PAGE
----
Mr Blake: “The aims of these practice courses from an ICL Training Service perspective were as follows:

“1. To give experience to new trainers who had completed the ICL Training Services induction course in November/December 1998 and a recent Horizon update weekend in delivering the Counter Assistant and Counter Managers events.”

Who were those trainers? The new trainers, who were they? Were they people who were employed by Peritas, were they self-employed, were they contractors? Do you know their backgrounds?

Kevin Fletcher: They were mostly contractors but they’d worked on other projects for Peritas and for KnowledgePool – not all of them but some of them.

Mr Blake: Do you have an idea of how many trainers there were at all?

Kevin Fletcher: It was certainly – at its peak there were certainly in the region of 250.

Mr Blake: Thank you.

“2. To receive feed back from delegates on the course content.

“3. To evaluate the Performance Standard Assessment … results.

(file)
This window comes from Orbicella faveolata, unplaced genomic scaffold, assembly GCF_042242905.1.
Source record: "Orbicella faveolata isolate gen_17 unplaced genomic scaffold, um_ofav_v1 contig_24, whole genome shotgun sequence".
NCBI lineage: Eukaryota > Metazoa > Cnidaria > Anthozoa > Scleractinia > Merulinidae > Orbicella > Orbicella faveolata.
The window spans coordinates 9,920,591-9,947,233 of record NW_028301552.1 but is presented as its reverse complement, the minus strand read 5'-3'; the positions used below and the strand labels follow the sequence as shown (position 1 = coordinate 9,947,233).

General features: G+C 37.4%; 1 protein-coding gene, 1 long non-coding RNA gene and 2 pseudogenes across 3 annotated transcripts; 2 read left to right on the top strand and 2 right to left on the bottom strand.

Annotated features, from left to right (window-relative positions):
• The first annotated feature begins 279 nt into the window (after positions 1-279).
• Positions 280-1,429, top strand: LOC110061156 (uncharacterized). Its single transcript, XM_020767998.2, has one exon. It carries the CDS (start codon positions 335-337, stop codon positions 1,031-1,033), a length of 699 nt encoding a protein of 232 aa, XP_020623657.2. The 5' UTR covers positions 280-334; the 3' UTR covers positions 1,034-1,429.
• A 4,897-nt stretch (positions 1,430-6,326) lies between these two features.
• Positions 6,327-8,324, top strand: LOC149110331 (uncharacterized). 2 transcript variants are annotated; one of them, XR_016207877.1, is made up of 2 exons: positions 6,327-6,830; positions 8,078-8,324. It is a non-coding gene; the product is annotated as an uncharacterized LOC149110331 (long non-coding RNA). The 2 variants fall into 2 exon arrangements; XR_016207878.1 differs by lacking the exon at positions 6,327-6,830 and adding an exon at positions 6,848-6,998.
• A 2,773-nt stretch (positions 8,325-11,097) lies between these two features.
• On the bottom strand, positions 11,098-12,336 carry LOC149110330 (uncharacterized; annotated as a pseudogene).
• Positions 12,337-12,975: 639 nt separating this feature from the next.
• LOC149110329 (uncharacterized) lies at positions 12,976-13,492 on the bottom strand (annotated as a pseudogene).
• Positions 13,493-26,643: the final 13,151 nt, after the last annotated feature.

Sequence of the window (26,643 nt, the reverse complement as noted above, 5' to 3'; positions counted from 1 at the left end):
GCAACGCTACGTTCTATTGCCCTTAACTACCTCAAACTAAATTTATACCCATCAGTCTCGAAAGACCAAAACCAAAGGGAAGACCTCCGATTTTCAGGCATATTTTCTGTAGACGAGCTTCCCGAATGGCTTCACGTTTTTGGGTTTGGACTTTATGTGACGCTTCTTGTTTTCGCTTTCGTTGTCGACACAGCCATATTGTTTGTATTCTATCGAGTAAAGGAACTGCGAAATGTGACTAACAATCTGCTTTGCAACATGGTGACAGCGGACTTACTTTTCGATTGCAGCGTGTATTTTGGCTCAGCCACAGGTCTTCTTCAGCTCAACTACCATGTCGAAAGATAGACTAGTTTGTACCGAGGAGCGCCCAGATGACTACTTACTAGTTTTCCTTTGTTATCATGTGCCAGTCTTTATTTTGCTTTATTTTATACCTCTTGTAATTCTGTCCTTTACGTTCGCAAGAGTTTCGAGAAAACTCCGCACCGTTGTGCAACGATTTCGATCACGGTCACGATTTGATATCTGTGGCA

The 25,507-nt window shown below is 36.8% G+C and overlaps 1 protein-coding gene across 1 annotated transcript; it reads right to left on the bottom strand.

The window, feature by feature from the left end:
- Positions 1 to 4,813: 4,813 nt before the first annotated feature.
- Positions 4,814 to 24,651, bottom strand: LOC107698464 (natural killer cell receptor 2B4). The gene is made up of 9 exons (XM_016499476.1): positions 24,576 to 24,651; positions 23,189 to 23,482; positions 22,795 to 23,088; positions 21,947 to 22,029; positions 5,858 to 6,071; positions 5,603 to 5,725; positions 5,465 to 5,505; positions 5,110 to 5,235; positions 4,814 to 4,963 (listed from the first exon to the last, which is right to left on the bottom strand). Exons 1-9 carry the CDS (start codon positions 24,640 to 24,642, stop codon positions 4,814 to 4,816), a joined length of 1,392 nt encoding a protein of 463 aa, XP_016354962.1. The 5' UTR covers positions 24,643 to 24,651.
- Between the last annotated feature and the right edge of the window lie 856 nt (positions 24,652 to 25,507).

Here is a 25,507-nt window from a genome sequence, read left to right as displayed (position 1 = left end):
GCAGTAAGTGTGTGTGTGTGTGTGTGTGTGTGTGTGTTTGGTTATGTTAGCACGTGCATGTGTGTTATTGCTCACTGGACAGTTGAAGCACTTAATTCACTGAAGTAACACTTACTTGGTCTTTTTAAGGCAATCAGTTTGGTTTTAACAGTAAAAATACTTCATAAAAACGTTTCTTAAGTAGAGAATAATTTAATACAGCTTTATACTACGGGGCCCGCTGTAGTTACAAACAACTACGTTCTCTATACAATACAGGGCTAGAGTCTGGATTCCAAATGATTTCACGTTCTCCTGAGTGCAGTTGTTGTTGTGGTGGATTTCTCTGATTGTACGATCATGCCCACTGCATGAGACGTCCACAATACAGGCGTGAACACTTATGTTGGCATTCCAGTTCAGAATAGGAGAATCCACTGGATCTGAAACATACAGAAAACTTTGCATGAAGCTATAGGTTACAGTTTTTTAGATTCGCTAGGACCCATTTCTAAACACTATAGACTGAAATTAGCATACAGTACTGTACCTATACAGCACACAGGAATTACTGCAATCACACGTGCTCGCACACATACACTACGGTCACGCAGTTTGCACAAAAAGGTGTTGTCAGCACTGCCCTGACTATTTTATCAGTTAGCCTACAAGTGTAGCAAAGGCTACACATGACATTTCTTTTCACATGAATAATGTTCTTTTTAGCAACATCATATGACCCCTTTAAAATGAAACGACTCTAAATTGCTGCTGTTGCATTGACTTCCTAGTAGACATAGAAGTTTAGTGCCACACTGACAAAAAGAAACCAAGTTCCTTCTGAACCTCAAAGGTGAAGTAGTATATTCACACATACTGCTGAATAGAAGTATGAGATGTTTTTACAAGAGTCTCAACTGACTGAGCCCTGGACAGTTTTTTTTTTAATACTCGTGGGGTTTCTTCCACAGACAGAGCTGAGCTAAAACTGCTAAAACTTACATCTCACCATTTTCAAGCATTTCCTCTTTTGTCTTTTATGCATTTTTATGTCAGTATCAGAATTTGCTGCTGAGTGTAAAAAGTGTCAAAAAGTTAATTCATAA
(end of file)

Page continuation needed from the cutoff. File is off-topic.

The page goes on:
“4. To evaluate the equipment reliability when used in a training environment.

“Pathway/POCL had agreed to use the courses as an opportunity for new trainers to train in a real environment.”

Now, real environment, what do you understand by that?

Kevin Fletcher: Well, a real environment, for us it wasn’t a live environment; there’s a definite distinction between the two. The systems were stand alone and, therefore, you couldn’t actually link into any short of network. A real environment for us would have been going to a room, whether it be in a hotel or whatever was chosen for the actually training, and there were several different types of room that we did manage to get, and setting up the equipment, getting it all ready to go, laying everything out, and making sure that as, you know, as near as we could to actually make it as though they’d been out on the road, we’d set up a classroom, everything else, and the postmasters and counter assistants came to attend the course.

Mr Blake: Thank you. So it wasn’t in a post office and it wasn’t dealing with real customers?

Kevin Fletcher: No.

Mr Blake: But it was trying to replicate that environment in a classroom?

Kevin Fletcher: Correct.

Mr Blake: In terms of how the training went forward from, say, ‘99/2000 and onwards, was that still the format in terms of it not being within a post office or on live equipment?